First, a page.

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The Symmetry of Fish by Su Cho
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The Symmetry of Fish

$14.00 USD

Available for pre-order
Publication date: October 11, 2022

Length TBA
Language English
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From National Poetry Series winner Su Cho, chosen by Paige Lewis, a debut poetry collection about immigration, memory, and a family’s lexicon

Language and lore are at the core of The Symmetry of Fish, a moving debut about coming-of-age in the middle of nowhere. With striking and tender insight, it seeks to give voice to those who have been denied their stories, and examines the way phrases and narratives are passed down through immigrant families—not diluted over time, but distilled into potency over generations. In this way, a family's language is not lost but continuously remade, hitched to new associations, and capable of blooming anew, with the power to cut across space and time to unearth buried memories. The poems in The Symmetry of Fish insist that language is first and foremost a bodily act; even if our minds can't recall a word or a definition, if we trust our mouths, expression will find us—though never quite in the forms we expect.

Su Cho is a poet and essayist born in South Korea and raised in Indiana. She has an MFA in Poetry from Indiana University and a PhD from University of Wisconsin-Milwaukee. She has served as the editor-in-chief of Indiana Review, Cream City Review and has served as guest editor for Poetry magazine. Her work has been featured in Poetry, New England Review, Gulf Coast, and Orion; the 2021 Best American Poetry and Best New Poets anthologies; and elsewhere. A finalist for the 2020 Ruth Lilly and Dorothy Sargent Poetry Fellowship, recipient of a National Society of Arts and Letters Award, and a two-time Pushcart Prize nominee, she is currently a visiting assistant professor at Franklin & Marshall College.

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Reviews

Advance praise for The Symmetry of Fish:

“[Cho's] constructions and powerful content will surely appeal to all those who love poetry. Beyond the investigation of cultural and national languages is [the] family lexicon: how do we express ourselves to each other, what do we hold onto, what must we release as we make our way into a new life, a new world?” Chicago Review of Books

“Su Cho’s The Symmetry of Fish introduces a poet with the intuition of a musician and the vividness of a painter. This gorgeous debut is suffused with  the kind of visceral, lyrical poetry that fills the air with song as it reimagines Korean myth through a more personal history. Her poetic vision is as generous as it is clear, and the title’s symmetry also applies to the colorful opportunities Cho discovers in Midwestern dioramas, tangerine trees, and fish heads in the sink. She finds comfort in spaces most of us don't want to linger. Her poems are celebrations of the world even as they question what we’ve done to deserve our place in it. What a gift from a truly gifted poet.” —Adrian Matejka, Editor of Poetry magazine and author of Somebody Else Sold the World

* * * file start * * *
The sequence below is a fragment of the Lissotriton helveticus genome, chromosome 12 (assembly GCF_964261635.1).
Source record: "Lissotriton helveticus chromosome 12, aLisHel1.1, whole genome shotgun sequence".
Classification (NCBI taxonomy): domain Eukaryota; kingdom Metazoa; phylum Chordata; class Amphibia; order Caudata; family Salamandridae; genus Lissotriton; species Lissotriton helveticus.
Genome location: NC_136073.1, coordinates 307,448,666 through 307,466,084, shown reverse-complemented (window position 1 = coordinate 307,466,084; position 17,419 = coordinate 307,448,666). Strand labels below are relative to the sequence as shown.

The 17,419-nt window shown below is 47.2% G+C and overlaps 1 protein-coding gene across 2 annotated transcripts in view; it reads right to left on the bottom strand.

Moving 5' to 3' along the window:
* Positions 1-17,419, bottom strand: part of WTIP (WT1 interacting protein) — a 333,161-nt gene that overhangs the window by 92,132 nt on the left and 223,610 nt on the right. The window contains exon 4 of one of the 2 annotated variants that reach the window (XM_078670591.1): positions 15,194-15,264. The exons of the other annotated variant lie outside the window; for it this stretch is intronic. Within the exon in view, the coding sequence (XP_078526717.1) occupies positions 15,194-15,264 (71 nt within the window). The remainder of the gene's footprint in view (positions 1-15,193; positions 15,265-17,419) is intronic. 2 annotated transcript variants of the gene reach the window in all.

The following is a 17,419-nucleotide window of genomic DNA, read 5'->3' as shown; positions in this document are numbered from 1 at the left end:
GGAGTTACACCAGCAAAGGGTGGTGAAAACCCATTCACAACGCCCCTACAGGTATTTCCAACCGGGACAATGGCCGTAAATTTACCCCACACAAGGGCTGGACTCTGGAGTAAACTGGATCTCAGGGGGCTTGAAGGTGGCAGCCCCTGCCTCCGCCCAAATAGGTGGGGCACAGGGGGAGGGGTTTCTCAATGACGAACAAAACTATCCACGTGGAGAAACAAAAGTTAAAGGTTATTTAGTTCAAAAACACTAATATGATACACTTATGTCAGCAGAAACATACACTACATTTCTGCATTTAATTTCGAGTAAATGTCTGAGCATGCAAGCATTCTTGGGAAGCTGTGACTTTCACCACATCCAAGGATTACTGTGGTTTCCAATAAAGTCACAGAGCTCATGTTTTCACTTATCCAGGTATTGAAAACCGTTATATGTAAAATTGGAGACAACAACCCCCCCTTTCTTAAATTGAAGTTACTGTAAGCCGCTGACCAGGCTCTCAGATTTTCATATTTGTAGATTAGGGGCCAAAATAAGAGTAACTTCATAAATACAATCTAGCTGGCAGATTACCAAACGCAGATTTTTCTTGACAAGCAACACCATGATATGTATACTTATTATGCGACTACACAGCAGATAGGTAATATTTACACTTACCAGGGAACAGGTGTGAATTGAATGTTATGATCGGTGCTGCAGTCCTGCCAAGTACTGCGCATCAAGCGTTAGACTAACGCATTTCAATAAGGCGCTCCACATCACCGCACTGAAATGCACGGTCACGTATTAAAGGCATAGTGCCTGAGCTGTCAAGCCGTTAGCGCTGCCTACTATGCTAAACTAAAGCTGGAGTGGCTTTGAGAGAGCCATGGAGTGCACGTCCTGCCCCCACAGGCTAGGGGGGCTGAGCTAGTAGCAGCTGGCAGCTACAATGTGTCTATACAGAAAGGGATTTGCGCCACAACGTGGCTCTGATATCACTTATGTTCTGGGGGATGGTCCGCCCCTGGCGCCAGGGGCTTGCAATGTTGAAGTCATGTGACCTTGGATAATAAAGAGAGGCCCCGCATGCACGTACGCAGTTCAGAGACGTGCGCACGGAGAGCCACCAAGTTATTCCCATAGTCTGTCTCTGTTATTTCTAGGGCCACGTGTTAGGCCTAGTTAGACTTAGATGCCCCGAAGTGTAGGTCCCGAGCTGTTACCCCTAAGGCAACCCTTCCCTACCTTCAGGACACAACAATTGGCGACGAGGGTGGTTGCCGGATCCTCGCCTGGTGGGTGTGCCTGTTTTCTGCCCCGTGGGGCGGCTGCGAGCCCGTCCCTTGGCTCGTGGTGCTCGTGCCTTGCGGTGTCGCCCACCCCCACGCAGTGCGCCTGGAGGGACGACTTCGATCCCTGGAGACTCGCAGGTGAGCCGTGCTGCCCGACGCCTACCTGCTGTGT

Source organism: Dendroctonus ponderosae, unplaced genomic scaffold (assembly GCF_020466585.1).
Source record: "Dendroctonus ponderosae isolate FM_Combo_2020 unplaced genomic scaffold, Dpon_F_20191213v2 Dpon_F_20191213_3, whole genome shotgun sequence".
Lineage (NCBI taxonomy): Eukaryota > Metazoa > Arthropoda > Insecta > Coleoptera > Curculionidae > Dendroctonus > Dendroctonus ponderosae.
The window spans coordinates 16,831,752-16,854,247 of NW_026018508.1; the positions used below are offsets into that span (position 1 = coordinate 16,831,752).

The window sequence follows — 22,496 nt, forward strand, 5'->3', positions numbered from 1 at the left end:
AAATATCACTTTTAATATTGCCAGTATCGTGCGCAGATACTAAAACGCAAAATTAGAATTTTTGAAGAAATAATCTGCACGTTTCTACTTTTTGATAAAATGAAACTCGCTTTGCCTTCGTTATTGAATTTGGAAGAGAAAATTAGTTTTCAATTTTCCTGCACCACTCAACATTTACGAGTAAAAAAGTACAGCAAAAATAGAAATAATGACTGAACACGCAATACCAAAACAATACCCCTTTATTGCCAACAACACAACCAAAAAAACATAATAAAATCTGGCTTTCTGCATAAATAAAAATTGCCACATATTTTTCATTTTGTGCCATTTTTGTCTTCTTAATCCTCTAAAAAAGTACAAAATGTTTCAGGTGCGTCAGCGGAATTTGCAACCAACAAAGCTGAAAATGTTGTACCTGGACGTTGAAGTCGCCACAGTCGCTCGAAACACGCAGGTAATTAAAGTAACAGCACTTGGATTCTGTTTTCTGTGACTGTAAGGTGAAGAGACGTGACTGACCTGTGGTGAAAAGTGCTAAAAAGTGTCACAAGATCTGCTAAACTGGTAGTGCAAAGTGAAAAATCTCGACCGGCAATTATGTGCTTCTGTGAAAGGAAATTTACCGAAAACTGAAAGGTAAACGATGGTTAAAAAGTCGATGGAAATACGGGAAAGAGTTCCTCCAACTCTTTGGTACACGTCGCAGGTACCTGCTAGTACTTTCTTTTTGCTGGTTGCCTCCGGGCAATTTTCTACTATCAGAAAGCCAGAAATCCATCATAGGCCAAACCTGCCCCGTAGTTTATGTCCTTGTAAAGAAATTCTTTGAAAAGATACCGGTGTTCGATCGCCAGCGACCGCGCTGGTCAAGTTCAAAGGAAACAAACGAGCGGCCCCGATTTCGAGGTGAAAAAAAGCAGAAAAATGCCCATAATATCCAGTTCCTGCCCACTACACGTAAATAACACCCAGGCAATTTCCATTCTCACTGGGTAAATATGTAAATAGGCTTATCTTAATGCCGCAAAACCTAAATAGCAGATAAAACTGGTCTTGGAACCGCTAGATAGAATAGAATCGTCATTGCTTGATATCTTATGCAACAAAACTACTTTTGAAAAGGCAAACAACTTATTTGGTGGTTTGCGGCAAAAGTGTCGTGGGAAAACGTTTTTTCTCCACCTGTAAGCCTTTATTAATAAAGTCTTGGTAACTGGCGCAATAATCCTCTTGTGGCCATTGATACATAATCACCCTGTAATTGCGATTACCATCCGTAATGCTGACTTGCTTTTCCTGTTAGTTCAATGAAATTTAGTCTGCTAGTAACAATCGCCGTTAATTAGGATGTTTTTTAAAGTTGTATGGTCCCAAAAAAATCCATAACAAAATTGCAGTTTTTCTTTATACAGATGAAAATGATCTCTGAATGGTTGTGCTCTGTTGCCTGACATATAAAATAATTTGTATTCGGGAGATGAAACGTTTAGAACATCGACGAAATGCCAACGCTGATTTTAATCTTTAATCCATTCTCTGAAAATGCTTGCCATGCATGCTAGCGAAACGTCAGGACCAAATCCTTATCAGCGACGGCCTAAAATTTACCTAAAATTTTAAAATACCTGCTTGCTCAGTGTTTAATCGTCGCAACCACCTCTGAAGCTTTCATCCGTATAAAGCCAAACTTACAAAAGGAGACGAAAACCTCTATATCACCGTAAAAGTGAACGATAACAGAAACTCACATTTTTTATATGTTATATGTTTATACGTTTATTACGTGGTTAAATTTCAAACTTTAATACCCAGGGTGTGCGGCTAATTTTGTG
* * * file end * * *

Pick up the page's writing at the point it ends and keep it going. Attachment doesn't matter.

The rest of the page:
“In her debut collection, The Symmetry of Fish, Su Cho presents us with a speaker who attempts to separate seemingly unlike things: the religious and flippant, the fishbone from the flesh, herself from her memories. In one poem Cho writes of a desire ‘to isolate these moments / pipette them into test tubes / whirl them in a centrifuge.’ Lucky for us, this turns out to be an impossible endeavor. Instead, we are graced with a glorious combination of the incompatible—Slim Jim crosses are treated with same reverence befitting any sacred relic. The speaker manages to be both an objective observer—recording the stories of family, friends, ghosts—and an unintentional catalyst—dropping an armful of fruit or choking on a fishbone and disrupting the silence of a moment, putting her own mark on the memory. ‘This is a collection of accidents,’ Su Cho writes in The Symmetry of Fish. I wouldn’t want it any other way.” —Paige Lewis, author of Space Struck

“Su Cho’s debut collection, The Symmetry of Fish, is a moving and convincing meditation on longing, and yearning, and reaching. Longing across language and generation and tradition and family and bodies, these poems reach and reach toward who they love—or who they wish they could love more.  When she writes, 'All we did was open ourselves / like peonies reaching for the light,' I think not only what a stunning line in a book made of stunning lines inside of stunning poems, but I think, yes, that’s what the best poems, these poems, are: they are like peonies, reaching for the light.” —Ross Gay, author of The Book of Delights

“Su Cho’s The Symmetry of Fish casts such corpuscles of light to the Korean and Korean American imagination. Cho’s poems invoke the tongue’s memory to give language to the unnamable: 가시, 밤, 쌀, 살, 사랑니, 봉숭아. Lightness and stillness expand with each word—and from every malady emerges a cure.” —E. J. Koh, author of The Magical Language of Others and A Lesser Love Expand reviews